Friday, April 29, 2011

Opportunities Everywhere!

It seems that everywhere I look these days, there's opportunities for all sorts of writing contests. has them monthly. Some of the groups I'm part of on goodreads has them. I find contest info on YA Highway and AgentQuery Connect.

It's great, because it's all exciting and new to me at this stage. It doesn't matter whether I even win. I just love the idea of coming up with a short story. If nothing else, I'll have new work, and maybe gain more readership by taking advantage of all these awesome opportunities.

Here's one I just came across: an online publication of a YA paranormal story of 1, 000 words or less. Submissions info here at flash paranormal fiction.

So, I have a writing to-do list. I want to enter at least one short story contest. I want to submit a query critique and/or page critique to an agent in one of those contests that come along every now and then. I want to get together a group to establish a group blog. I'm definitely going to get everything that needs submitting (query, synopsis, manuscript) critiqued and polished to perfection before sending anything out for The MirrorMasters.  Those are the highlights of my to-do list.  What's on your to-do list?

Thursday, April 28, 2011

Defying the Darkness - A Short Story

Their sun is going nova. To keep the peace, the law decreed long ago that human interaction is forbidden. Now, a group of teens forge a connection to bring down the system that keeps them from each other. In the process, they'll discover what it truly means to live in the time they have left.

This is a short story originally meant to be an entry for the dystopian contest judged by Lauren Oliver on, but it ended up being way over the 750 word limit. So, I didn't end up with a contest entry but learned a lot in the process of writing this story. You can check it out here on my goodreads page.

Wednesday, April 27, 2011

The Soundtrack of Our Stories...

If your WIP or favorite book were music, what song(s) would it be?

That's the prompt for this week's YA Highway Road Trip Wednesday. Immediately Avril Lavigne's "Keep Holding On" came to mind. The song strongly reminds me of my WIP's characters, their relationships, and what they have to go through.  Of how they stand strong and fight for, and protect, each other to the end.  They keep holding on through everything their journey throws at them.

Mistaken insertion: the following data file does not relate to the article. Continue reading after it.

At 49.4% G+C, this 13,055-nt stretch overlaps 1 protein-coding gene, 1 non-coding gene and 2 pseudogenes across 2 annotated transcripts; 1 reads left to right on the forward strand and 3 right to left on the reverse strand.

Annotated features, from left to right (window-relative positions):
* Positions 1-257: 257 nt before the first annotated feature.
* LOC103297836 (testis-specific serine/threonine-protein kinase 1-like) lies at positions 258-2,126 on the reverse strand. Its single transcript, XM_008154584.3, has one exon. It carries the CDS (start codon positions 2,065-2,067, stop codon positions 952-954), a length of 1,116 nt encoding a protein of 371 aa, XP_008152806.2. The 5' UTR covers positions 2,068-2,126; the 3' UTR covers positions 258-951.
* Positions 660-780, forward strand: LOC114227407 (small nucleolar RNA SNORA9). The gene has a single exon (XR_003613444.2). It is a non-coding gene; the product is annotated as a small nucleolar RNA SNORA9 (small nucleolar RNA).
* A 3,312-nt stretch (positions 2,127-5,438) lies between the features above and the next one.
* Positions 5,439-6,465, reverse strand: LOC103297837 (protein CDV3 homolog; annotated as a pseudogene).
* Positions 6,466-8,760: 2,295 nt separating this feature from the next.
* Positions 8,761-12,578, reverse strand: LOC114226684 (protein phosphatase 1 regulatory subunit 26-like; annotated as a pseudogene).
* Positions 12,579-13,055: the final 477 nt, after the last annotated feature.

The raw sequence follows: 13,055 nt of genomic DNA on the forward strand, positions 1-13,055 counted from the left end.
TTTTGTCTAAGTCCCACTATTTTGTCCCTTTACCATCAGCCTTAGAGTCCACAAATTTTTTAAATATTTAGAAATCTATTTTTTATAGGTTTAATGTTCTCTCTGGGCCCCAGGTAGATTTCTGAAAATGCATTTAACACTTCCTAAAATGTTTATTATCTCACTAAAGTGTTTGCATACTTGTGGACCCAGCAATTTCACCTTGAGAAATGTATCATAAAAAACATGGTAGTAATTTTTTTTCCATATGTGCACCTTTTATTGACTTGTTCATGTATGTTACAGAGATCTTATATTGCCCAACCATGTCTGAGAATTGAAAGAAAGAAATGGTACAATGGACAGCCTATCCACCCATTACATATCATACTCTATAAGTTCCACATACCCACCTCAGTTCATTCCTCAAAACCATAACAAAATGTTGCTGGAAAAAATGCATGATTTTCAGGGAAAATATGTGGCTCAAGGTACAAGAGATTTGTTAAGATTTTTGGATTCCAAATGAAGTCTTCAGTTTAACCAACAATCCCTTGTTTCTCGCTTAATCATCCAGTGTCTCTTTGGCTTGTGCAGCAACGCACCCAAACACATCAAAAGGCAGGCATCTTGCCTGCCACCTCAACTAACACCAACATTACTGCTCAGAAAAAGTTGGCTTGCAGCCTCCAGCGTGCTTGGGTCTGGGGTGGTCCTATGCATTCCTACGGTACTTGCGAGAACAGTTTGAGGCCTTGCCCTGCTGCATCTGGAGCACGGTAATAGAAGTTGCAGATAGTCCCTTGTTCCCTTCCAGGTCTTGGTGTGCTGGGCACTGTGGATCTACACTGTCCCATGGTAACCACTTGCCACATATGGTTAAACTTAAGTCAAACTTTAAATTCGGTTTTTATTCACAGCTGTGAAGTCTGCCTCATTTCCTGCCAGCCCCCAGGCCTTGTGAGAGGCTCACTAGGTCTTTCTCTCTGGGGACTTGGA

I may have blogged about that already elsewhere on here or on my website, but the last time I heard the song on the radio awhile back, it all really hit me just how much it seemed to be a song for the soundtrack of The MirrorMasters.

So, what's the soundtrack of your story? Whether that's a favorite book or a work in progress of your own, share your thoughts and leave a link here.

Wednesday, April 20, 2011

Kiss and tell?

How did it happen that their lips came together? How does it happen that birds sing, that snow melts, that the rose unfolds, that the dawn whitens behind the stark shapes of trees on the quivering summit of the hill? A kiss, and all was said. ~Victor Hugo

Ok, so this week's YA Highway Road Trip Wednesday prompt is to compare your first kiss to the first kiss of your favorite characters. Getting personal, aren't we? Seriously, now! Anyway, weirdly enough, I so don't remember too many of those moments from the books I read as a teen. At least, not specifically. Though there was this one book where the main character's best friend advised pillow practice to prepare for that much-hyped first kiss. Would that really even help calm the nerves when the real moment arrives, or really help prepare you to know what to do?